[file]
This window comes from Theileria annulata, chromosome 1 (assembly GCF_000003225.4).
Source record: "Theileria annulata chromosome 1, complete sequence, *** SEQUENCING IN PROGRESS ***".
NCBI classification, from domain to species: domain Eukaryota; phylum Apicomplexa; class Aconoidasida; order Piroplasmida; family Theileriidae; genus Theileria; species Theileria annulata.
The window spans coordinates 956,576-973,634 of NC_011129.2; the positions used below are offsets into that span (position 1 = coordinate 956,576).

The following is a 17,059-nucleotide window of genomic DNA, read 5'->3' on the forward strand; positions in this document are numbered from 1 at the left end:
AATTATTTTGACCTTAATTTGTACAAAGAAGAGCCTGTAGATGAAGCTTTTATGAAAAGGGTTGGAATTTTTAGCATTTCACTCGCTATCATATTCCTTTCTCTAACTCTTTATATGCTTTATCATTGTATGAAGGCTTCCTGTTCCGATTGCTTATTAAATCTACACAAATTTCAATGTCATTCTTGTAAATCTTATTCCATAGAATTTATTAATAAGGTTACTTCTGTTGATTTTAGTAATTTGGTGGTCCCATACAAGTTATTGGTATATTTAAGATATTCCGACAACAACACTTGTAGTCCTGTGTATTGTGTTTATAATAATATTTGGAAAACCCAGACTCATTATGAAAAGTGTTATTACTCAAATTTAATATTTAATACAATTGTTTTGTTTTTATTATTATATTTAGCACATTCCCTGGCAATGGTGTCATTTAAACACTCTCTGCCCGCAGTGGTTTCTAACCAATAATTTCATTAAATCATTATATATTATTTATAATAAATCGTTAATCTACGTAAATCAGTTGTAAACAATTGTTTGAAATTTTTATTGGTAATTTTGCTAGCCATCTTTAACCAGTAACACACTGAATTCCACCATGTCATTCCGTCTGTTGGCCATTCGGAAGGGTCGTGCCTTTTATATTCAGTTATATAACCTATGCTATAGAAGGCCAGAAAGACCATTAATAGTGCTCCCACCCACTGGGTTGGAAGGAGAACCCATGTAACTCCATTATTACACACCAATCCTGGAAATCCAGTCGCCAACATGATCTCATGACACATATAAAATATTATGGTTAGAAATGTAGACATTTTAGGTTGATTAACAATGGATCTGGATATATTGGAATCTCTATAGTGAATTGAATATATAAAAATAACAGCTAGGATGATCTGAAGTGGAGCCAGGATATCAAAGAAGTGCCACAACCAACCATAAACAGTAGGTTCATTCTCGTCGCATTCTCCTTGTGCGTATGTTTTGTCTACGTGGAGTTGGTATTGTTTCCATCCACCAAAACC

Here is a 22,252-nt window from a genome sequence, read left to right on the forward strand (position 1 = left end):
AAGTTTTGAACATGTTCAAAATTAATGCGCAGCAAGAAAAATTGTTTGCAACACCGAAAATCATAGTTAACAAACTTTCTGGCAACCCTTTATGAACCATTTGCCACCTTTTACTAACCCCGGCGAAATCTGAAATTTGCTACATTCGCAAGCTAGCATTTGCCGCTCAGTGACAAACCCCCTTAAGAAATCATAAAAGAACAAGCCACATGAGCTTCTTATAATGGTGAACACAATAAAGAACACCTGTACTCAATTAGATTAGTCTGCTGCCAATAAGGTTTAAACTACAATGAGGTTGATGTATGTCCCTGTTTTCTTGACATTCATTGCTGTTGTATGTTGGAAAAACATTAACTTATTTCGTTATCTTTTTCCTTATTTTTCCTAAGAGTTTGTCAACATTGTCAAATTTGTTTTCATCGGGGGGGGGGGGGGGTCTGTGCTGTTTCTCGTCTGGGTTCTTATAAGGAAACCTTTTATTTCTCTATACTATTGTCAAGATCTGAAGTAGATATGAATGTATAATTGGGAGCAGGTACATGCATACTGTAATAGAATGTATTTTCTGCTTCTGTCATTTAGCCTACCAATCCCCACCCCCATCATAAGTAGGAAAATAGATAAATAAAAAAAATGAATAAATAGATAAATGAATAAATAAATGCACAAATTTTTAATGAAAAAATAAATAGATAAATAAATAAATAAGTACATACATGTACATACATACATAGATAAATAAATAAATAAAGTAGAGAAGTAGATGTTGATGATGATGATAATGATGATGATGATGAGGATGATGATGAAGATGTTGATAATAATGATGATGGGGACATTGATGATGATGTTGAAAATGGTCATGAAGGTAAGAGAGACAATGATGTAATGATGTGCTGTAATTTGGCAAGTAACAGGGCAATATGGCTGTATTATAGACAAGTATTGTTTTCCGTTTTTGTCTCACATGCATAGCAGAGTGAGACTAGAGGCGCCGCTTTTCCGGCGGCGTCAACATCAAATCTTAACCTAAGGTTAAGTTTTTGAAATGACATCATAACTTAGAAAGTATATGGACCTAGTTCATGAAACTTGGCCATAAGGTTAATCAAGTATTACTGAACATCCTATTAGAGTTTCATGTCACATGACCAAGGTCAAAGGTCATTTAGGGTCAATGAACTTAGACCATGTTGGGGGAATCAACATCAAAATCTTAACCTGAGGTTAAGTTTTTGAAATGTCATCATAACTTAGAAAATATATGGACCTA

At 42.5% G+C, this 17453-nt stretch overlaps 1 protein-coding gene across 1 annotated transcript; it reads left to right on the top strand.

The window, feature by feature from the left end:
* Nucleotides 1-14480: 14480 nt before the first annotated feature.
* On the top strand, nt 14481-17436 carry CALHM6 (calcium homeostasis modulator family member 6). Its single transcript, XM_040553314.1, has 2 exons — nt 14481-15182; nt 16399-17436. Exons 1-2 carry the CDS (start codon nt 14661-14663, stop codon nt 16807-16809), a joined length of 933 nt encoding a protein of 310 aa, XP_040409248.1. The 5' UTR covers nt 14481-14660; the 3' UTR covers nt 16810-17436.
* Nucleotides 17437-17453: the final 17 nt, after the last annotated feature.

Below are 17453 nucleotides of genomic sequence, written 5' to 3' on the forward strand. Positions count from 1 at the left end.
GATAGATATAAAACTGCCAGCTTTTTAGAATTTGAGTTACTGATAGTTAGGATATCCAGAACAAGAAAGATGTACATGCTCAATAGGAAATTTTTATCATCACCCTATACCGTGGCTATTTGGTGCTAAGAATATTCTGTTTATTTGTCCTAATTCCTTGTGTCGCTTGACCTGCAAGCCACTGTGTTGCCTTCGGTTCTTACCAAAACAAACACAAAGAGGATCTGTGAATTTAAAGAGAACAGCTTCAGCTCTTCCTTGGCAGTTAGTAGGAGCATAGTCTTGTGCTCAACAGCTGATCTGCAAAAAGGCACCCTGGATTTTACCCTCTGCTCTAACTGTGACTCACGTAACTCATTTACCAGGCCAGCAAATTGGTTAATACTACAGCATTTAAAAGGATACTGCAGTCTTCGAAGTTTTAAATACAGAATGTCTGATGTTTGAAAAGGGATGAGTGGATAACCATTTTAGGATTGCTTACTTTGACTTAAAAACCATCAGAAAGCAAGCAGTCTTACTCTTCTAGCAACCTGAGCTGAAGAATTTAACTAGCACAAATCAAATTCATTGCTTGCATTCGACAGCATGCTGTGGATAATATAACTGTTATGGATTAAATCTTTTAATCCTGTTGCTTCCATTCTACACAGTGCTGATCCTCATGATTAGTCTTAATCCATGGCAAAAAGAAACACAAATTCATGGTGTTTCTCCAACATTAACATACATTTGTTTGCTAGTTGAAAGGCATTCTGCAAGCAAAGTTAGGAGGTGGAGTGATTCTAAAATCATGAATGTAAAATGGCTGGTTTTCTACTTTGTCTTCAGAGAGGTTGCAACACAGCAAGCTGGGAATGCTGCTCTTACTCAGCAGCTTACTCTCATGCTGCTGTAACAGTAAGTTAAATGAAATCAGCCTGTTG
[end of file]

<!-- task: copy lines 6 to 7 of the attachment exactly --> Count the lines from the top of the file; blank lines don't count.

AATTATTTTGACCTTAATTTGTACAAAGAAGAGCCTGTAGATGAAGCTTTTATGAAAAGGGTTGGAATTTTTAGCATTTCACTCGCTATCATATTCCTTTCTCTAACTCTTTATATGCTTTATCATTGTATGAAGGCTTCCTGTTCCGATTGCTTATTAAATCTACACAAATTTCAATGTCATTCTTGTAAATCTTATTCCATAGAATTTATTAATAAGGTTACTTCTGTTGATTTTAGTAATTTGGTGGTCCCATACAAGTTATTGGTATATTTAAGATATTCCGACAACAACACTTGTAGTCCTGTGTATTGTGTTTATAATAATATTTGGAAAACCCAGACTCATTATGAAAAGTGTTATTACTCAAATTTAATATTTAATACAATTGTTTTGTTTTTATTATTATATTTAGCACATTCCCTGGCAATGGTGTCATTTAAACACTCTCTGCCCGCAGTGGTTTCTAACCAATAATTTCATTAAATCATTATATATTATTTATAATAAATCGTTAATCTACGTAAATCAGTTGTAAACAATTGTTTGAAATTTTTATTGGTAATTTTGCTAGCCATCTTTAACCAGTAACACACTGAATTCCACCATGTCATTCCGTCTGTTGGCCATTCGGAAGGGTCGTGCCTTTTATATTCAGTTATATAACCTATGCTATAGAAGGCCAGAAAGACCATTAATAGTGCTCCCACCCACTGGGTTGGAAGGAGAACCCATGTAACTCCATTATTACACACCAATCCTGGAAATCCAGTCGCCAACATGATCTCATGACACATATAAAATATTATGGTTAGAAATGTAGACATTTTAGGTTGATTAACAATGGATCTGGATATATTGGAATCTCTATAGTGAATTGAATATATAAAAATAACAGCTAGGATGATCTGAAGTGGAGCCAGGATATCAAAGAAGTGCCACAACCAACCATAAACAGTAGGTTCATTCTCGTCGCATTCTCCTTGTGCGTATGTTTTGTCTACGTGGAGTTGGTATTGTTTCCATCCACCAAAACC

Here is a 22,252-nt window from a genome sequence, read left to right on the forward strand (position 1 = left end):